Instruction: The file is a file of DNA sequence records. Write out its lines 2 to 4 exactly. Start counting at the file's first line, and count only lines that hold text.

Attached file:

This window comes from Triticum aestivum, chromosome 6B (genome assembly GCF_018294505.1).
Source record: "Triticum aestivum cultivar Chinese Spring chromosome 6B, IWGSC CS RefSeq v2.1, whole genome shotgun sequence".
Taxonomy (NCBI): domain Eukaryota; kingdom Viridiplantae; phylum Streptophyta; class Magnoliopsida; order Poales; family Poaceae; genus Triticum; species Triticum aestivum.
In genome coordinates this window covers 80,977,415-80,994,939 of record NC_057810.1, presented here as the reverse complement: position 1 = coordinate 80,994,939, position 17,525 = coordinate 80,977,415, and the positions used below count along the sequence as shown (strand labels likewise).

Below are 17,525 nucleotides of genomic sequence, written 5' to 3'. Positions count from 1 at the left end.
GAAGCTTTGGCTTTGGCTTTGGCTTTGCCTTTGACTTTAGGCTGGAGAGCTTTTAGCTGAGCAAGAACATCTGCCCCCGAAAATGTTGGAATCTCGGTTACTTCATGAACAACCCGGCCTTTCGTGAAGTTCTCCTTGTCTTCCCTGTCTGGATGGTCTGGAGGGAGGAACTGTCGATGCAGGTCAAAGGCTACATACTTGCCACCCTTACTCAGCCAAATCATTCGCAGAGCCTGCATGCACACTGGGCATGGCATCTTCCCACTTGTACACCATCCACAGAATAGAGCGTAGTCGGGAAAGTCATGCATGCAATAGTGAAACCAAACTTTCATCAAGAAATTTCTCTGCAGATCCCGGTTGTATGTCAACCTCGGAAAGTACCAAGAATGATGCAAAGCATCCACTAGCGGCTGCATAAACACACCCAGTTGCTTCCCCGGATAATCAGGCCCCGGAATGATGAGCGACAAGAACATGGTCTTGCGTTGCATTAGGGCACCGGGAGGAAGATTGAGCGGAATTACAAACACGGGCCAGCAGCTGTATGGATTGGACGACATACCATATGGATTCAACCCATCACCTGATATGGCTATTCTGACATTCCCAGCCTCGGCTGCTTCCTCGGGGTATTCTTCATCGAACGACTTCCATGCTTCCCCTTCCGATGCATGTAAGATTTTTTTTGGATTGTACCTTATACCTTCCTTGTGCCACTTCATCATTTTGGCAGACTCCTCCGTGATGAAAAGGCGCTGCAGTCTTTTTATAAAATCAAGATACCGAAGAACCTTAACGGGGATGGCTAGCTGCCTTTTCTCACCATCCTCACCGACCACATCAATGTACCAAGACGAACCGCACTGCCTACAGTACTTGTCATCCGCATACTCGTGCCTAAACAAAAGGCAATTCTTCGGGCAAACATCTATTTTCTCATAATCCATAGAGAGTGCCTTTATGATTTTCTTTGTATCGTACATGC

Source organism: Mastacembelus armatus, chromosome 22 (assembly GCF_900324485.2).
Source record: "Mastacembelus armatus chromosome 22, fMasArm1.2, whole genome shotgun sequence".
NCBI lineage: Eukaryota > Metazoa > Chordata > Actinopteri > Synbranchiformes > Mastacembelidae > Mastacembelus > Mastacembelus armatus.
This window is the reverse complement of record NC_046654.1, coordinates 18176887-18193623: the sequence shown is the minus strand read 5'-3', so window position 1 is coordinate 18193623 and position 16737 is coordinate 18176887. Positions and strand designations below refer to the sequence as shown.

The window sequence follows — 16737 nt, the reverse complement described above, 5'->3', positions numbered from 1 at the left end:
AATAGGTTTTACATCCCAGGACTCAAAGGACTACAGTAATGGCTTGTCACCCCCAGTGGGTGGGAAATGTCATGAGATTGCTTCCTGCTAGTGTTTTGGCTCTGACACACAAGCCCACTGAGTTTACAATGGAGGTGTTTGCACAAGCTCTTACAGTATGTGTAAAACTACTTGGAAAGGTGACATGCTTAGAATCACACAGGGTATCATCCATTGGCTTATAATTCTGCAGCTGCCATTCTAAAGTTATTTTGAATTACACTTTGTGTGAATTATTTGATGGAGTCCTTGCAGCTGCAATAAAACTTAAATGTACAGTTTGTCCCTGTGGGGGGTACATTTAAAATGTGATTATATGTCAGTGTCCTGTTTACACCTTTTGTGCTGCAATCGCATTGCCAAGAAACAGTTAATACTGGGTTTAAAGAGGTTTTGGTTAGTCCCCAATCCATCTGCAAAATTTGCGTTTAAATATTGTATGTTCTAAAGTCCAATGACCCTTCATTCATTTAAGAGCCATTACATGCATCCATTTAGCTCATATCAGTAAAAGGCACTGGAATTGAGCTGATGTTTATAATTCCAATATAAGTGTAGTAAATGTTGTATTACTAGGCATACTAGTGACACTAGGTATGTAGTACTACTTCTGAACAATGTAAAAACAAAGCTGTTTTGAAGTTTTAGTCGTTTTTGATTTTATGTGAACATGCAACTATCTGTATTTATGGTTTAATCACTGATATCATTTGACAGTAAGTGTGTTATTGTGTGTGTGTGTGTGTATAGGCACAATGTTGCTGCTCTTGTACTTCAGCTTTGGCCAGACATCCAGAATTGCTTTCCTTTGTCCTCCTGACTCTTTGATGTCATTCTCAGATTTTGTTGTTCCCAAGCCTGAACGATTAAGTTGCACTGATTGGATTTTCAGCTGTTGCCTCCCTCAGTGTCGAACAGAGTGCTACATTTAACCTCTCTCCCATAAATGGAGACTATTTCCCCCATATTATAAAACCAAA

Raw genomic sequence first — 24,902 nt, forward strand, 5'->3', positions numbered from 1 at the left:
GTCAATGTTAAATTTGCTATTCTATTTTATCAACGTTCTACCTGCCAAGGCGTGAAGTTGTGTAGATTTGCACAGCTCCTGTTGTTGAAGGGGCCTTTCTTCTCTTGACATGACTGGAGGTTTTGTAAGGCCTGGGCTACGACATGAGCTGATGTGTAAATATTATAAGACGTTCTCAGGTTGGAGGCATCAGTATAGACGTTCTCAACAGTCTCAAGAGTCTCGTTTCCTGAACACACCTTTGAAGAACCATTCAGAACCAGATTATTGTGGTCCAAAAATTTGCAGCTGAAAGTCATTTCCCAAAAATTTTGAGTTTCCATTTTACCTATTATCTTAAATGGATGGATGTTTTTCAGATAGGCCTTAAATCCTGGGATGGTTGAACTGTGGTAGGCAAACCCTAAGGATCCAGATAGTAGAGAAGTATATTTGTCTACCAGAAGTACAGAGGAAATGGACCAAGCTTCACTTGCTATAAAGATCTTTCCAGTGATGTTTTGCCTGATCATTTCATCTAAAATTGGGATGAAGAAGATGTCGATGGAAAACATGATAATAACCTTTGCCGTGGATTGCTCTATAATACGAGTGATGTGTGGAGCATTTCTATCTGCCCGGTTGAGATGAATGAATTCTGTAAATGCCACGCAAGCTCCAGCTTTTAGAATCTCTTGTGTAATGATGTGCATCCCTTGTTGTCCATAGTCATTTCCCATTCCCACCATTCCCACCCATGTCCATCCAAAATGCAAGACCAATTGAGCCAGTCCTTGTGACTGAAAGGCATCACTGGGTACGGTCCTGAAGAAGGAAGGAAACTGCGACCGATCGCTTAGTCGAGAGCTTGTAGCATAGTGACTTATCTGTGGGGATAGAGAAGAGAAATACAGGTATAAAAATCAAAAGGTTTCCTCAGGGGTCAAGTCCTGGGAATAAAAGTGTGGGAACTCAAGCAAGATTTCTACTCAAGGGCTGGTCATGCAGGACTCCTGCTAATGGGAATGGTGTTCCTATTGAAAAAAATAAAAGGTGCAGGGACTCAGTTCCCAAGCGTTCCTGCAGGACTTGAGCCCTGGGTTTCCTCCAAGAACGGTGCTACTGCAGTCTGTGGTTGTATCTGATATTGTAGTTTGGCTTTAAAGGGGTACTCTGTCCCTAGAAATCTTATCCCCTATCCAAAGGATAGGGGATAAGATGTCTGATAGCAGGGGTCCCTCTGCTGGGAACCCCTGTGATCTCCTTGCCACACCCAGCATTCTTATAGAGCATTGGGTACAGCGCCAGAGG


Source record: "Triticum aestivum cultivar Chinese Spring chromosome 6B, IWGSC CS RefSeq v2.1, whole genome shotgun sequence".
Taxonomy (NCBI): domain Eukaryota; kingdom Viridiplantae; phylum Streptophyta; class Magnoliopsida; order Poales; family Poaceae; genus Triticum; species Triticum aestivum.
In genome coordinates this window covers 80,977,415-80,994,939 of record NC_057810.1, presented here as the reverse complement: position 1 = coordinate 80,994,939, position 17,525 = coordinate 80,977,415, and the positions used below count along the sequence as shown (strand labels likewise).